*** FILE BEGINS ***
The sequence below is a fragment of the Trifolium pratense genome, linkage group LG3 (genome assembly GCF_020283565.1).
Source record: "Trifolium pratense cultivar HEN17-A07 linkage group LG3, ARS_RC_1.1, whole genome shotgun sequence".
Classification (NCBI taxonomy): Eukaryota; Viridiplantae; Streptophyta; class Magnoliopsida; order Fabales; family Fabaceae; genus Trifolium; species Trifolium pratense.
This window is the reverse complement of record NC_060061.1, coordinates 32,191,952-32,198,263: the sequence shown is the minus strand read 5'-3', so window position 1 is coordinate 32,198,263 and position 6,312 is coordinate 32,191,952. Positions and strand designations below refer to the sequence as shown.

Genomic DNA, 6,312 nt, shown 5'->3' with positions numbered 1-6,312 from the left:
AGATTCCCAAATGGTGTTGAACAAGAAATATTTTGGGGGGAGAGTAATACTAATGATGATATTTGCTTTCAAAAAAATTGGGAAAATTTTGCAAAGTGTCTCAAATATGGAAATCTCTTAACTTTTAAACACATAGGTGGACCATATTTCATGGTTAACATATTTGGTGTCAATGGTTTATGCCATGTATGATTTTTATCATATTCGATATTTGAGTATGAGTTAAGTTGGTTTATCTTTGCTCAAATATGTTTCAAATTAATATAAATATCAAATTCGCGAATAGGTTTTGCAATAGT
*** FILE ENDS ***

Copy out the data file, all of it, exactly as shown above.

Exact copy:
The sequence below is a fragment of the Trifolium pratense genome, linkage group LG3 (genome assembly GCF_020283565.1).
Source record: "Trifolium pratense cultivar HEN17-A07 linkage group LG3, ARS_RC_1.1, whole genome shotgun sequence".
Classification (NCBI taxonomy): Eukaryota; Viridiplantae; Streptophyta; class Magnoliopsida; order Fabales; family Fabaceae; genus Trifolium; species Trifolium pratense.
This window is the reverse complement of record NC_060061.1, coordinates 32,191,952-32,198,263: the sequence shown is the minus strand read 5'-3', so window position 1 is coordinate 32,198,263 and position 6,312 is coordinate 32,191,952. Positions and strand designations below refer to the sequence as shown.

Genomic DNA, 6,312 nt, shown 5'->3' with positions numbered 1-6,312 from the left:
AGATTCCCAAATGGTGTTGAACAAGAAATATTTTGGGGGGAGAGTAATACTAATGATGATATTTGCTTTCAAAAAAATTGGGAAAATTTTGCAAAGTGTCTCAAATATGGAAATCTCTTAACTTTTAAACACATAGGTGGACCATATTTCATGGTTAACATATTTGGTGTCAATGGTTTATGCCATGTATGATTTTTATCATATTCGATATTTGAGTATGAGTTAAGTTGGTTTATCTTTGCTCAAATATGTTTCAAATTAATATAAATATCAAATTCGCGAATAGGTTTTGCAATAGT